Latin America is routinely sidelined from major forums and discussions on global development and international affairs, leading economists, academics and politicians said at the formal kick-off of the World Economic Forum in Latin America.
But this year’s annual two-day forum in Buenos Aires, Argentina, is offering an opportunity for the region — and the host country, emerging from a prolonged economic recession — to temporarily step into the spotlight.
“The world offers more doubts today than it does certainties,” said Argentine President Mauricio Macri during his remarks at the forum’s morning plenary session. “Argentina was isolated for many years. All that brought was poverty. Our youth wants to be integrated. The way to go is integration into the world. Intelligent dialogue — that is the path to growth and quicker, faster development.”
Macri opened his speech with a joke about the widespread 24-hour workers’ strike, protesting low wages, which brought the city and much of the country to a halt as the forum began. “How good it is to be here working,” he said.
However, Latin America overall — the most unequal region in the world — is expected to return to positive growth in 2017. But some experts bemoaned the region’s lack of political visibility with the United States and President Donald Trump.
“We seem to have disappeared from the USA's debate. Except from Mexico, the rest of Latin America does not seem to exist ... we must not wait to see what Trump decides to say, or what he tweets the next day," said Felipe Larraín Bascuñán, professor and director of the Latin American Center for Economic and Social Policy, Pontificia Universidad Católica de Chile.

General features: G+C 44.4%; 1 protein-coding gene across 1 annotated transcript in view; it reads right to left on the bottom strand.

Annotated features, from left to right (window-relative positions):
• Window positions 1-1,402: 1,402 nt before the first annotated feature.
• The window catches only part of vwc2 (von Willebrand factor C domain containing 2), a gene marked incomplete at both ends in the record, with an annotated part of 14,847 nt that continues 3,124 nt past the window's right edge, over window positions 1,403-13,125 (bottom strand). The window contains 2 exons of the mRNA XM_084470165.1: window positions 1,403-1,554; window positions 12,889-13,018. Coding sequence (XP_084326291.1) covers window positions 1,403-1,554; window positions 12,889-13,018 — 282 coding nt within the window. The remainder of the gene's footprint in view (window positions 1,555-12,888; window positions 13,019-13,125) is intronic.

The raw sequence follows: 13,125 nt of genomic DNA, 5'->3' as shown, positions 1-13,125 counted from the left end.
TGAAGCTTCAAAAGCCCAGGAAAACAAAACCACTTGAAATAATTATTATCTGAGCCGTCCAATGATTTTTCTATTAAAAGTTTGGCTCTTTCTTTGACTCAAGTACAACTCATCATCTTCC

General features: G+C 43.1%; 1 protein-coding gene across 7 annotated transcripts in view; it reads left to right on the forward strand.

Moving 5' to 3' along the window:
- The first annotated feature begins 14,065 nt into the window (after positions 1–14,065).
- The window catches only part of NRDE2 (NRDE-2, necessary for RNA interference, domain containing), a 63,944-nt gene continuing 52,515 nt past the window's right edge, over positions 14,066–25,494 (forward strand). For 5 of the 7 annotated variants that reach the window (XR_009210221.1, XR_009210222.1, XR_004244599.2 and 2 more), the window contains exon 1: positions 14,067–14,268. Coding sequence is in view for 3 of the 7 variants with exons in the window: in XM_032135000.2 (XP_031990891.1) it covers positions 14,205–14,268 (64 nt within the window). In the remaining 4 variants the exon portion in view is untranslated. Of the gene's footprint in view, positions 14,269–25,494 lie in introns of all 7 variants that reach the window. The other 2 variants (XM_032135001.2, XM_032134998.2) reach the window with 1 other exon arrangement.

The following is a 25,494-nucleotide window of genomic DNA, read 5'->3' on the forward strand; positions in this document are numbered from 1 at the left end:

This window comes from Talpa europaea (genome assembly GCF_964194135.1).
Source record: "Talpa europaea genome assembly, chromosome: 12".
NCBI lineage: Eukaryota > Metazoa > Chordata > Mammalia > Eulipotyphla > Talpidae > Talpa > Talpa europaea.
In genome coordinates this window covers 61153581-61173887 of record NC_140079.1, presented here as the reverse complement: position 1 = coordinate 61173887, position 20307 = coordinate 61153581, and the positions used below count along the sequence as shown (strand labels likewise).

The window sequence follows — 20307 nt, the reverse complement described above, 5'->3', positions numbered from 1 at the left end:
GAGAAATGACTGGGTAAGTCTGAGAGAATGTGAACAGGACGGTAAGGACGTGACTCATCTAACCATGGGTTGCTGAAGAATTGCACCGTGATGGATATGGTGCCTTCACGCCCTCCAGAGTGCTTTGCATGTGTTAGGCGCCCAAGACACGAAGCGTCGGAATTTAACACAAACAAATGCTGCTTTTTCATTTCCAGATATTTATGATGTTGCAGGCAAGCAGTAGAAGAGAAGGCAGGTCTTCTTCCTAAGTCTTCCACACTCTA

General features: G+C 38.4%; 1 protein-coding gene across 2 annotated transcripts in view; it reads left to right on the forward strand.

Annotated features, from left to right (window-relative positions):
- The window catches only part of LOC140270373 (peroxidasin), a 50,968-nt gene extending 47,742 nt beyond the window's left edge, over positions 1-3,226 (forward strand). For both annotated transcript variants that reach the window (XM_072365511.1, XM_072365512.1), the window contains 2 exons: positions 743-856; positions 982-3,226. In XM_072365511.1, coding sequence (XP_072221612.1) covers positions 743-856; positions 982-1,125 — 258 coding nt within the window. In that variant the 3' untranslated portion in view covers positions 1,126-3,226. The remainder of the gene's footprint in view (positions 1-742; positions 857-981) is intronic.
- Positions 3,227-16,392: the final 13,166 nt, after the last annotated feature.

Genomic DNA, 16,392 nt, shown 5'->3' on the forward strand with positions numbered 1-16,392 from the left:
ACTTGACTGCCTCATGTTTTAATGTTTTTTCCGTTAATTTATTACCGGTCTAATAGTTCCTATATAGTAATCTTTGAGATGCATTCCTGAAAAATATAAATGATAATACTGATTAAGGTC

The Americas’ diversity makes it “no longer possible” to speak about Latin America as a whole,” said Daniel Zovatto, the region director of Latin America and Caribbean, of the International Institute for Democracy and Caribbean, speaking at a morning event on the region’s challenges.
Yet a few common trends and lines of discussion emerged from the first few discussions.
A need for diversification in trade is key for Latin America to continue to grow, as is an investment in talented immigrants, strong education systems, infrastructure and country partnerships.
“We’re taking positive measures so Argentina can be trustworthy for countries worldwide ... We need to work as a team. And in most Latin American countries there are many internal problems that make [this] difficult,” said Argentinian businessman and billionaire Alejandro Bulgheroni.
Amy Lieberman is a reporter for Devex, based out of New York, where she covers global development around the city and out of the United Nations. She has previously worked as a freelancer, reporting on the environment, social justice issues, immigration and development. Her coverage has appeared in The Guardian, The Atlantic, Slate and The Los Angeles Times, among other outlets. She received her M.A. in politics and government from Columbia Journalism School in 2014.
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